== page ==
In Legislative Update, Press Release

The long-awaited study of education funding in Michigan was released today, and puts in black and white what we’ve known in our classrooms for years: school funding in Michigan is woefully insufficient and grievously inequitable.

The study was funded by the state as a result of legislation from 2014, which was championed by AFT Michigan and the Michigan Education Association and authored by former State Reps. Brandon Dillon and Ellen Cogen Lipton.

AFT Michigan and MEA issued the following statement regarding the study:

NEWS RELEASEaftmi mea logo



Adequacy Study Reveals ‘Shameful’ State of Education Funding in Michigan
Presidents of MEA and AFT-Michigan urge lawmakers to heed recommendations of new education funding study

LANSING — Today’s release of a study examining education funding in Michigan provides solid evidence that Michigan has failed to adequately fund public schools to achieve optimal student performance.

The study, conducted by the firm Augenblick, Palaich and Associates of Denver, determined that “notably successful” districts should have at least an $8,667 per pupil foundation grant. A “notably successful” district is defined in the study as one that meets above-average performance standards. Currently, the lowest-funded districts in Michigan receive approximately $1,100 less per pupil.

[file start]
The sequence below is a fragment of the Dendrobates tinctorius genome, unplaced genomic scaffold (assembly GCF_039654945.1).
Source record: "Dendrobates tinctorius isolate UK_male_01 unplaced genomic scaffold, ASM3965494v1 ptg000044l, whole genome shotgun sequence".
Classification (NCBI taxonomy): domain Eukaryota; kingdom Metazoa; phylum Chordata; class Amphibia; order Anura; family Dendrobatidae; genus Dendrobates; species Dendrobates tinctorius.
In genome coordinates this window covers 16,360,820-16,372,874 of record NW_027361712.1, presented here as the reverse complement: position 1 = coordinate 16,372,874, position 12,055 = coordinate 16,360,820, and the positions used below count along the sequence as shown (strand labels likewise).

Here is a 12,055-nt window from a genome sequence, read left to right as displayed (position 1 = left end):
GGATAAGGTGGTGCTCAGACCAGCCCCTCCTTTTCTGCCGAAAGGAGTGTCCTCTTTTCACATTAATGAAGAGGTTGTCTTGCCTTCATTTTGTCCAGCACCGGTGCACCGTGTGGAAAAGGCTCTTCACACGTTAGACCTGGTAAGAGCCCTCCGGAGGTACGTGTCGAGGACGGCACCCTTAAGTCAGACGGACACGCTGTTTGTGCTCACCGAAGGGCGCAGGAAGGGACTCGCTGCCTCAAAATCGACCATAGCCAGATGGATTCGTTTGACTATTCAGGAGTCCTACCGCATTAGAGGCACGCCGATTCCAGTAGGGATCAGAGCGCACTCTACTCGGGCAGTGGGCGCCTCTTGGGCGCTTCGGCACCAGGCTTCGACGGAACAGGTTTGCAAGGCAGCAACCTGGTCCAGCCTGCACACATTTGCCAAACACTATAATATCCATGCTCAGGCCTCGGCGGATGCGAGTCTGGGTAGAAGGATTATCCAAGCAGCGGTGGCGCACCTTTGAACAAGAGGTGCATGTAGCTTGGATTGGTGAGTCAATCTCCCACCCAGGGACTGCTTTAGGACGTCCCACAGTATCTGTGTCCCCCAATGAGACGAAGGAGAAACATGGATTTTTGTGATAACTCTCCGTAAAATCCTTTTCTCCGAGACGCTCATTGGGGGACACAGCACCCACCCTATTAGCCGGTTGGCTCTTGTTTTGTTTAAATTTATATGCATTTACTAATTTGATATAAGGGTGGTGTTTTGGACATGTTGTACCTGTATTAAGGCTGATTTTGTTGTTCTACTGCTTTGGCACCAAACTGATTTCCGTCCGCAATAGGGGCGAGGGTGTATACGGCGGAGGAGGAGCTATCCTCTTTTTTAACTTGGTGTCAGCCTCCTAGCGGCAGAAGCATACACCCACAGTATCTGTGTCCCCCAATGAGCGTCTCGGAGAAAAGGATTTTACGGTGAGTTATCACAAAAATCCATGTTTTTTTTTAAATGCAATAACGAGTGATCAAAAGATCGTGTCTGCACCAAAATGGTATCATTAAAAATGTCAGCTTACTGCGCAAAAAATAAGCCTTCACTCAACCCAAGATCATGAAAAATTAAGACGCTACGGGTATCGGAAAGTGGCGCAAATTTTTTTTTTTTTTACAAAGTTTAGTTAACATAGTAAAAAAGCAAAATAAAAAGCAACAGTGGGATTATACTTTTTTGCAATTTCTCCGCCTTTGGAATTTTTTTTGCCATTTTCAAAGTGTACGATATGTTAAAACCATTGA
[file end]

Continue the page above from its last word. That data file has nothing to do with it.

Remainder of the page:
“The adequacy study released today proves what many of us in public education have been saying for years: Michigan’s education funding is inadequate, and it’s harming student performance,” said Steve Cook, president of the Michigan Education Association. “It is not a coincidence that the academically high-performing districts are also the highest-funded districts in the state.”

The study notes that 89 percent of Michigan school districts are funded below the notably successful threshold.

“We demand excellence from our teachers and we demand high achievement from our students, yet we fail to adequately fund our public schools to give those teachers and students a fair chance to achieve those goals,” Cook said.

American Federation of Teachers Michigan President David Hecker had this to say about the study’s findings:

“While money doesn’t guarantee results, the severe underfunding of Michigan schools — especially acute in urban districts with higher rates of special needs and English language learners — puts Michigan students at an extreme disadvantage,” he said “Considering we were once one of the best funded public education systems in the country, our current ranking (#38) is nothing short of shameful.”

The report specifically acknowledges the need for additional funding for districts with higher rates of special needs students.

“This study highlights the failure of our state to live up to the promise of a high-quality, equitable education for all students,” Hecker said. “We know poverty significantly impedes learning, and the study shows that providing equitable educational opportunities for economically disadvantaged students requires additional investment. It is clear that we are shortchanging students across the board and students from disadvantaged backgrounds are disproportionately harmed.”

Both Cook and Hecker are urging the legislature to move quickly and act on the report’s findings so that Michigan students can have the resources they need to compete in both higher education and today’s job market.


The Detroit Free Press reported on the study and posted the report in its entirety here.

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